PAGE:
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Towards new antifungal drugs: A FRET-based HTS assay to identify selective C. albicans HSP90 and HSP90 - Sba1 interaction inhibitors
* 1 , 2 , 2 , 2 , 1
1  University of Münster, Institute of Pharmaceutical and Medicinal Chemistry, PharmaCampus, Corrensstraße 48, 48149 Münster, Germany
2  Nantes Université, Cibles et médicaments des infections et de l’immunité, IICiMed, UR 1155, F-44000 Nantes, France
Academic Editor: Maria Emília Sousa


Increase in drug resistance of pathogenic fungi as well as a growing immunocompromised patient population in risk of fungal infections create a need for novel anti-infective drugs [1].

HSP90 forms homodimers and is an essential chaperone involved in a plethora of protein-protein-interactions (PPI) [2]. The HSP90 conformational cycle is driven by the binding and hydrolysis of ATP by HSP90. Whereas HSP90 is highly conserved across species, co-chaperones of HSP90 like Sba1 are less conserved, providing a potential target structure for the development of selective antifungal drugs [3]. A prerequisite of HSP90 – Sba1 interaction is the prior binding of ATP to HSP90.

In this study, a high-throughput capable in vitro Förster Resonance Energy Transfer (FRET) based assay for the identification of HSP90 - Sba1 interaction inhibitors was developed. The assay is also suitable to identify ATP-competitive HSP90 inhibitors. HSP90-mNeonGreen (donor) and Sba1-mScarlet-I (acceptor) fusion protein constructs showed specific interaction in the assay. Known ATP-competitive HSP90 inhibitors such as geldanamycin can be reliably identified and characterized with the assay. This demonstrates the applicability of the assay to identify and characterize the activity of small molecule inhibitors. Competition experiments with Sba1 for Sba1-mScarlet-I binding to HSP90-mNeonGreen provide evidence for the suitability as a screening assay to also identify direct PPI inhibitors. Analogous setups for the homologous human HSP90 – p23 interaction enable the determination of selectivity for C. albicans PPI inhibition. A small nucleoside-mimetic library of 320 compounds was screened for inhibition of the HSP90 – Sba1 interaction. Overall, the developed assay showed low data variability and a robust separation, resulting in a Z-factor of consistently > 0.5 [4].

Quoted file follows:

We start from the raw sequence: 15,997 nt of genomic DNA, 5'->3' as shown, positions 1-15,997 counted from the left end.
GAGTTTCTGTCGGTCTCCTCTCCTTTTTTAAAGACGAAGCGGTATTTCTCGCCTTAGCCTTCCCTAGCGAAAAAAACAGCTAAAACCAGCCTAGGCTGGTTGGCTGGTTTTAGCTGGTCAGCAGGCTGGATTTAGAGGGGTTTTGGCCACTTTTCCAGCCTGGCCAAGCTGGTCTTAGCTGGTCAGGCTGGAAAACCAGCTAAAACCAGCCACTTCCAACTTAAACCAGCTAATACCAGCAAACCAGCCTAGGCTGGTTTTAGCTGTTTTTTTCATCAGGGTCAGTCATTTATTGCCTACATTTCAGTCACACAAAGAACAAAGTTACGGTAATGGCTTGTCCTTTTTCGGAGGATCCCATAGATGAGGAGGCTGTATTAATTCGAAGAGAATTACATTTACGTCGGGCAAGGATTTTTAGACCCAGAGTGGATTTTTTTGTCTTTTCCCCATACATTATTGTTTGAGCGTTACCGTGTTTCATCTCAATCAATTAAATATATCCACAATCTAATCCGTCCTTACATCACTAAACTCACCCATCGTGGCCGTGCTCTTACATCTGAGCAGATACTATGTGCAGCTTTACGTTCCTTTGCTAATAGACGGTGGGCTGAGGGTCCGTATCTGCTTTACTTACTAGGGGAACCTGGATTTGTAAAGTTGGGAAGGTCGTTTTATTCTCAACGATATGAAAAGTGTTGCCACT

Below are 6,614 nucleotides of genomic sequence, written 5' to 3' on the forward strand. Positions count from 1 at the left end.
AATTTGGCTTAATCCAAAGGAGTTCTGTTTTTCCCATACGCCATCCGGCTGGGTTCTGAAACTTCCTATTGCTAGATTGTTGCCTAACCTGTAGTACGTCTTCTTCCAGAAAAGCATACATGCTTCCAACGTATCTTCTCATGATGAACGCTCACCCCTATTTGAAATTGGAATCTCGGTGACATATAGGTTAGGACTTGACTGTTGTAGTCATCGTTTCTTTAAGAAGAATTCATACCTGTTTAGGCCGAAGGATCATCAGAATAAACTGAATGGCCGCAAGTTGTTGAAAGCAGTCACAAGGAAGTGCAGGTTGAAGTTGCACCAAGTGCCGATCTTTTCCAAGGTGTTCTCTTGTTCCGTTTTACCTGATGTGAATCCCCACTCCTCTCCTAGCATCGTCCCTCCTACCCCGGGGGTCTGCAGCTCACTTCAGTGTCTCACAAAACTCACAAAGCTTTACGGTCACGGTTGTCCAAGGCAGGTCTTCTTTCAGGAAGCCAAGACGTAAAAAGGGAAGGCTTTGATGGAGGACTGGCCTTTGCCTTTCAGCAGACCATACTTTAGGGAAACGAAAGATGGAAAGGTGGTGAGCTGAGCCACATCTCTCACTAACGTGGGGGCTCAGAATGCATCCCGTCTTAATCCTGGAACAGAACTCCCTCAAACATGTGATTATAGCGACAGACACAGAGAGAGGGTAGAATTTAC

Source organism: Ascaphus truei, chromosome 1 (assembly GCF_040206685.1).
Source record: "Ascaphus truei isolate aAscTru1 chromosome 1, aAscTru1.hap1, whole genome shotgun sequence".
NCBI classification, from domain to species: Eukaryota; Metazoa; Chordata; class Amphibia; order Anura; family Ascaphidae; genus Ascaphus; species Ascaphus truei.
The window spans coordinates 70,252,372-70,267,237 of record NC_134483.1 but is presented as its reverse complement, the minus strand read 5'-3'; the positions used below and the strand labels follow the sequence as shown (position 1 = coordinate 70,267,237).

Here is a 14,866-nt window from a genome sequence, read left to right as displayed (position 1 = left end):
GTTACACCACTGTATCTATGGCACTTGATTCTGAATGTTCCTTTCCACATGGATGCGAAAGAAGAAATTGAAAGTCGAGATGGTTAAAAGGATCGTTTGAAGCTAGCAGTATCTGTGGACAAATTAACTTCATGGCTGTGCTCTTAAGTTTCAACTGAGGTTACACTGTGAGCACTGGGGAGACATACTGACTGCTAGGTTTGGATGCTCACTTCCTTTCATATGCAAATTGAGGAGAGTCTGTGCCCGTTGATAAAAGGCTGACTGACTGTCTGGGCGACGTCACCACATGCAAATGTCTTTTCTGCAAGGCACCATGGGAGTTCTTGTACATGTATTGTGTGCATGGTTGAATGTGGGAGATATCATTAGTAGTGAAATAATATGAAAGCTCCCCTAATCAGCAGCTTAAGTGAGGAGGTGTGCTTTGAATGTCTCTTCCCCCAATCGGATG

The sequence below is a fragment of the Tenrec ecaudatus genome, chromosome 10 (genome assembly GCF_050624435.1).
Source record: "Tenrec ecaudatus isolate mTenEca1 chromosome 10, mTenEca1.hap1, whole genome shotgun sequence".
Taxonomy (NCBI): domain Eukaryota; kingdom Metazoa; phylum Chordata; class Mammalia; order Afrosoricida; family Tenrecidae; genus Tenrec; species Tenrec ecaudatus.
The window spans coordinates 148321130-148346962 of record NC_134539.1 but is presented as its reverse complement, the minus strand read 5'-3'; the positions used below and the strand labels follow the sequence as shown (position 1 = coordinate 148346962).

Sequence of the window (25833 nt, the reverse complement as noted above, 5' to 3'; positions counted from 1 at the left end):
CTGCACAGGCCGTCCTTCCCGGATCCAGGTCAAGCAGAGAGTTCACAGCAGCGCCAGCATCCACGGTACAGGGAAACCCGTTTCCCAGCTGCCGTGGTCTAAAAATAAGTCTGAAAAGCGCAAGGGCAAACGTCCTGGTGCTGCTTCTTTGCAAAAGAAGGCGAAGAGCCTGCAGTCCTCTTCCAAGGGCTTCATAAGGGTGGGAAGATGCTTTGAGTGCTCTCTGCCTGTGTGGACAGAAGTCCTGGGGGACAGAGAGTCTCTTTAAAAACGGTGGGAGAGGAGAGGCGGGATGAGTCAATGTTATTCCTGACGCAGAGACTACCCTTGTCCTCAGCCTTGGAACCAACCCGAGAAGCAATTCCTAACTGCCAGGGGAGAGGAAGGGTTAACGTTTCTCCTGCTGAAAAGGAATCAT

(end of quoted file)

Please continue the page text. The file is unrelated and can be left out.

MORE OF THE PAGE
1. Aldholmi, M.; Marchand, P.; Ourliac-Garnier, I.; Le Pape, P.; Ganesan, A. A Decade of Antifungal Leads from Natural Products: 2010-2019. Pharmaceuticals (Basel) 2019, 12, doi:10.3390/ph12040182.
2. Schopf, F.H.; Biebl, M.M.; Buchner, J. The HSP90 chaperone machinery. Nat. Rev. Mol. Cell Biol. 2017, 18, 345–360, doi:10.1038/nrm.2017.20.
3. Gu, X.; Xue, W.; Yin, Y.; Liu, H.; Li, S.; Sun, X. The Hsp90 Co-chaperones Sti1, Aha1, and P23 Regulate Adaptive Responses to Antifungal Azoles. Front. Microbiol. 2016, 7, 1571, doi:10.3389/fmicb.2016.01571.
4. Ji-Hu Zhang, Thomas D. Y. Chung, and Kevin R. Oldenburg. A Simple Statistical Parameter for Use in Evaluation and Validation of High Throughput Screening Assays.

Keywords: drug discovery, HTS, High-Throughput Screening, antiinfectives, antifungals, HSP90, Sba1, p23, FRET